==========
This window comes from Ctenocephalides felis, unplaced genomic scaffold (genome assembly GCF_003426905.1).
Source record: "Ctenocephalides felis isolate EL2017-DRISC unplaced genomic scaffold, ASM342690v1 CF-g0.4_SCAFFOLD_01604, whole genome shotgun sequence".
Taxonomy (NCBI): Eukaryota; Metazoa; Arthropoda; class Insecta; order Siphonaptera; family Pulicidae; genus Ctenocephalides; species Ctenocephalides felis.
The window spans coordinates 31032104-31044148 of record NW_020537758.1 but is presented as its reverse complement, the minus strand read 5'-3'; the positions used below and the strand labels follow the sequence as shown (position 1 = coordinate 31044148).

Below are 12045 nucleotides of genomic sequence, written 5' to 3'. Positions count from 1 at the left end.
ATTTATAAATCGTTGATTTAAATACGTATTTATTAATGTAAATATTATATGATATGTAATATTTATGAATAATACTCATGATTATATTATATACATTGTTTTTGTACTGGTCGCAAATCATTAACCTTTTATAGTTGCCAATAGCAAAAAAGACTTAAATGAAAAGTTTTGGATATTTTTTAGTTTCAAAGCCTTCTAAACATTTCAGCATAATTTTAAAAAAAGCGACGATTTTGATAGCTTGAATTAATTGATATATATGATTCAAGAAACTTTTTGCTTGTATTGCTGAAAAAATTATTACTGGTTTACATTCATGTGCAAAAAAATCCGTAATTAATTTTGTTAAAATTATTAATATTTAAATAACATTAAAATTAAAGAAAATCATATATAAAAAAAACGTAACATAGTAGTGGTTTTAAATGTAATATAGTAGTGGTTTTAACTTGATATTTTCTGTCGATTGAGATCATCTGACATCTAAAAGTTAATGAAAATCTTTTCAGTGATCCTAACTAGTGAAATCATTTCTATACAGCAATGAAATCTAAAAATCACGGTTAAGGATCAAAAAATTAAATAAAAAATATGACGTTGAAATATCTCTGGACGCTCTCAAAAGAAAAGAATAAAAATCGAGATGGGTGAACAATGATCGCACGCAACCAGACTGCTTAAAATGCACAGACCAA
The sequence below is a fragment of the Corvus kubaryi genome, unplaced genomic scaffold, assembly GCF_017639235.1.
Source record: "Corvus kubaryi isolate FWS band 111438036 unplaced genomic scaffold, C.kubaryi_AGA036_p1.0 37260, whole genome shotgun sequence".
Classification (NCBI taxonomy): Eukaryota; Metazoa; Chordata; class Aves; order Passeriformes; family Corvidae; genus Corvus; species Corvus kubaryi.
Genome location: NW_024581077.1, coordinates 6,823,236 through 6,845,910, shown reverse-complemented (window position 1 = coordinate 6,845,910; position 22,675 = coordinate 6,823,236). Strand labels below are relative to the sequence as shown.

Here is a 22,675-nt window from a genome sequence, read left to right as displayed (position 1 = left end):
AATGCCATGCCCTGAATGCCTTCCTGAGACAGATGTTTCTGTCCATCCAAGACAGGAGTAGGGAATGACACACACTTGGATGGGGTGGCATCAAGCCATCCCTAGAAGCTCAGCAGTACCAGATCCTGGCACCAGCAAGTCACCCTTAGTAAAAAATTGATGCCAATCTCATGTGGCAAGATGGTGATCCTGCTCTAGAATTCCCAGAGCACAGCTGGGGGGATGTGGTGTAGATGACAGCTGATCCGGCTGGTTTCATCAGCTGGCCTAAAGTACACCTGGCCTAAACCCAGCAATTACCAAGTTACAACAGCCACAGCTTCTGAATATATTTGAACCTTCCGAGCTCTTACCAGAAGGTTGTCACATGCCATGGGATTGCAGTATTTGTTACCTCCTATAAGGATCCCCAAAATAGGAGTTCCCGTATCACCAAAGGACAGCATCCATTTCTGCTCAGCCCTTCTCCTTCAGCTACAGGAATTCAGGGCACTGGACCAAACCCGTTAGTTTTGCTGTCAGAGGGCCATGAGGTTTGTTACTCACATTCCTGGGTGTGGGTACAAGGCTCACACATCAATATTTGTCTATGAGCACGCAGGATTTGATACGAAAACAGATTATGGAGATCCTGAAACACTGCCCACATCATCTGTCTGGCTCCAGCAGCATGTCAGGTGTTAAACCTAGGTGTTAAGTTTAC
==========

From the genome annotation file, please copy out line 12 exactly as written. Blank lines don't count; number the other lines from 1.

AATGCCATGCCCTGAATGCCTTCCTGAGACAGATGTTTCTGTCCATCCAAGACAGGAGTAGGGAATGACACACACTTGGATGGGGTGGCATCAAGCCATCCCTAGAAGCTCAGCAGTACCAGATCCTGGCACCAGCAAGTCACCCTTAGTAAAAAATTGATGCCAATCTCATGTGGCAAGATGGTGATCCTGCTCTAGAATTCCCAGAGCACAGCTGGGGGGATGTGGTGTAGATGACAGCTGATCCGGCTGGTTTCATCAGCTGGCCTAAAGTACACCTGGCCTAAACCCAGCAATTACCAAGTTACAACAGCCACAGCTTCTGAATATATTTGAACCTTCCGAGCTCTTACCAGAAGGTTGTCACATGCCATGGGATTGCAGTATTTGTTACCTCCTATAAGGATCCCCAAAATAGGAGTTCCCGTATCACCAAAGGACAGCATCCATTTCTGCTCAGCCCTTCTCCTTCAGCTACAGGAATTCAGGGCACTGGACCAAACCCGTTAGTTTTGCTGTCAGAGGGCCATGAGGTTTGTTACTCACATTCCTGGGTGTGGGTACAAGGCTCACACATCAATATTTGTCTATGAGCACGCAGGATTTGATACGAAAACAGATTATGGAGATCCTGAAACACTGCCCACATCATCTGTCTGGCTCCAGCAGCATGTCAGGTGTTAAACCTAGGTGTTAAGTTTAC